(PG-13) 3 StarsEd Johnson-Ott

Must Love Dogs is a romantic comedy that sticks firmly - slavishly, in fact - to the conventions of the genre. What elevates the flick enough to warrant a look-see is its wonderful cast. Diane Lane and John Cusack star, with support from Dermot Mulroney, Elizabeth Perkins, Stockard Channing and Christopher Plummer. Clearly, this group of actors is talented enough to take even a terribly trite screenplay and wring some entertainment out of it.

Even with their gifts, the movie plays only like a slightly better-than-average sitcom. No surprise there: Gary David Goldberg, who directed the film and wrote the script (based on the Claire Cook novel), is the creator and frequent writer of the long-running series Family Ties and Spin City. He fills his screenplay with snappy one-liners that would have nicely fit either show. Again, thank goodness for the able cast, who do their best to remain credible even when the proceedings become excessively glib.

The story - oh hell, you know the story. You should be able to write your own version. In fact, why don't you grab a video camera, gather together a few friends and make your own contemporary romantic comedy? If you're a woman, you can star in it. If you're a guy, you can choose from several roles.

Your cast begins with The Plucky Star, a woman beloved by all those around her, even though her (insert obsessive behavior or easily correctable personality flaw here) sometimes drives people crazy. She could have any man she wants, but she is either gun shy because of the way her last relationship ended or oblivious to things romantic because her work keeps her busy all the time.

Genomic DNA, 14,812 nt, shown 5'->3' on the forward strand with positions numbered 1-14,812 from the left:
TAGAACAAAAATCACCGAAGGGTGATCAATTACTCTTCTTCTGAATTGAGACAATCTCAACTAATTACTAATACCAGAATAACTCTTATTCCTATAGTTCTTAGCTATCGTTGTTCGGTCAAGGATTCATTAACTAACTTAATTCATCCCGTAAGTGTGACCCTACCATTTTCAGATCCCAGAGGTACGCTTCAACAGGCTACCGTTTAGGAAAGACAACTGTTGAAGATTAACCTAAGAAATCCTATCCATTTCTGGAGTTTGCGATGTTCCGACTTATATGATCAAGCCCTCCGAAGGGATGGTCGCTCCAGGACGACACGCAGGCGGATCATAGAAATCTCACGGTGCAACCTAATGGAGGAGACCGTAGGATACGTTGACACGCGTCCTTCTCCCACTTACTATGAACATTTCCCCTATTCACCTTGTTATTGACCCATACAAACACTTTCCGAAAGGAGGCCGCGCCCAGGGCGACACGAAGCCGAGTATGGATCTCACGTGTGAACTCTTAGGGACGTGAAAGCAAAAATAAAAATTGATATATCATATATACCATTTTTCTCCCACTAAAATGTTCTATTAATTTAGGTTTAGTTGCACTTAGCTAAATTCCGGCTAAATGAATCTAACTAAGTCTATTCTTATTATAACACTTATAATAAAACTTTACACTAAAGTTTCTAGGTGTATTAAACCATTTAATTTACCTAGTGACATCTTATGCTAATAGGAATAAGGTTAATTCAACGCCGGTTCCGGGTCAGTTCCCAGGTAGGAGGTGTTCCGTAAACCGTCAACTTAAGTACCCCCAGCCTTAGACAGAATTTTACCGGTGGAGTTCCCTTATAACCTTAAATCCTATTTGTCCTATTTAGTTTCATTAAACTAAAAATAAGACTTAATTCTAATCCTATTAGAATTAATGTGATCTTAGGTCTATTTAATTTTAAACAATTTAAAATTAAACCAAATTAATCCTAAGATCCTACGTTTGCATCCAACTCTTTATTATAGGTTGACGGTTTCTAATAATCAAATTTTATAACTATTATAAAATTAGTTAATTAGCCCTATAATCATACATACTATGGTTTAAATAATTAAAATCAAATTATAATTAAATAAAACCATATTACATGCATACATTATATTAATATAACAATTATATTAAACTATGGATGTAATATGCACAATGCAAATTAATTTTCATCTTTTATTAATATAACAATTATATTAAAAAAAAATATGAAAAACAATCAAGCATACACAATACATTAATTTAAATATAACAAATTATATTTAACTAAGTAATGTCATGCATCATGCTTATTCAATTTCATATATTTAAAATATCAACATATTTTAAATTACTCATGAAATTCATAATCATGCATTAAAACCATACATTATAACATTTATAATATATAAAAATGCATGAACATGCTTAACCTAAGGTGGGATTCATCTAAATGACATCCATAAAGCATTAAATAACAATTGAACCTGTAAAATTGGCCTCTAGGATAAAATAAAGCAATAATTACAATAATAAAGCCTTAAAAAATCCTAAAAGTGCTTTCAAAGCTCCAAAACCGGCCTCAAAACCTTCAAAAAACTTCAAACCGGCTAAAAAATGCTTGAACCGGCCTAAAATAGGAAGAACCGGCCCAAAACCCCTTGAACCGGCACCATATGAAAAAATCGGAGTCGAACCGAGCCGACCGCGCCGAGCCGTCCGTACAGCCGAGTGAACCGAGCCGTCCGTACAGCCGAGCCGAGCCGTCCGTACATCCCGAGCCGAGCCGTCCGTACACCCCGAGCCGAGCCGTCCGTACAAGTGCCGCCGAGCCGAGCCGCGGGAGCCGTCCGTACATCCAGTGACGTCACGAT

Other cast members include The Stud (an incredibly good-looking guy who appears to be Mr. Right but has a dreadful character trait that will reveal itself later), The Real Deal (a less good-looking guy who is endearing but socially awkward, so much so that he fumbles an early encounter) and The Pal (utterly devoted best friend to The Real Deal, crass about sexual matters but a vital liaison when the Big Spat happens).

The Plucky Star is surrounded by intrusive, but well-meaning family and friends, because her life is infinitely more interesting than theirs. The support group includes The Best Friend (tart-tongued and intrusive), The Reactor (pretty and bland, she has a Gilligan/Skipper relationship with The Best Friend) and The Reactor Jr. (she bulks up the group), Miss Sassy (usually older, she has a knockout one-liner for everything, but the humor masks her secret pain), The Harmless Homo (a gay neighbor or co-worker, always ready with a joke or a shoulder to cry on) and The Philosophical Parent (a widow or widower usually, dispensing good humor and sage advice along with wistful anecdotes about the dead spouse). Optional: The Child (precocious as hell, the kid can deliver a deadly one-liner or a much-needed reality check at the darnedest times).

So now what? Tell the cast to stay in character, think of situation comedies and do what comes naturally while The Plucky Star has a clumsy first encounter with The Real Deal and a great one with The Stud. She starts dating The Stud. Over time, she notices that The Real Deal is honest and funny and kinda cute. Unfortunately, there is a terrible-misunderstanding-which-could-easily-be-corrected-if-both-parties-sat-down-and-talked-for-five-minutes and The Plucky Star begins dating The Stud in earnest, only to discover the terrible truth about him. Finally, she races to talk with The Real Deal, but no talk is needed. They simply plunge into each other's arms.

To flesh out your movie, be sure to add some squabbling within the support group, a misunderstanding with The Philosophical Parent, a big meal, several montages set to pop songs and a sing-along or lip-syncing session to a golden oldie. If you included The Child, have it get sick.

Follow this guideline and you'll end up with a contemporary romantic comedy comparable to Must Love Dogs, except for the cast, of course. Once more, thanks and a tip of the hat to a group of actors talented enough to make this drivel watchable, though I wonder what possessed them to sign up in the first place. Maybe they were attracted to the dinner party sing-along of - I swear this is true - the theme song to The Partridge Family.

See? If the filmmakers can stick a sing-along of the theme song to The Partridge Family in a movie and got away with it, surely that proves that anybody can crank out one of these things.


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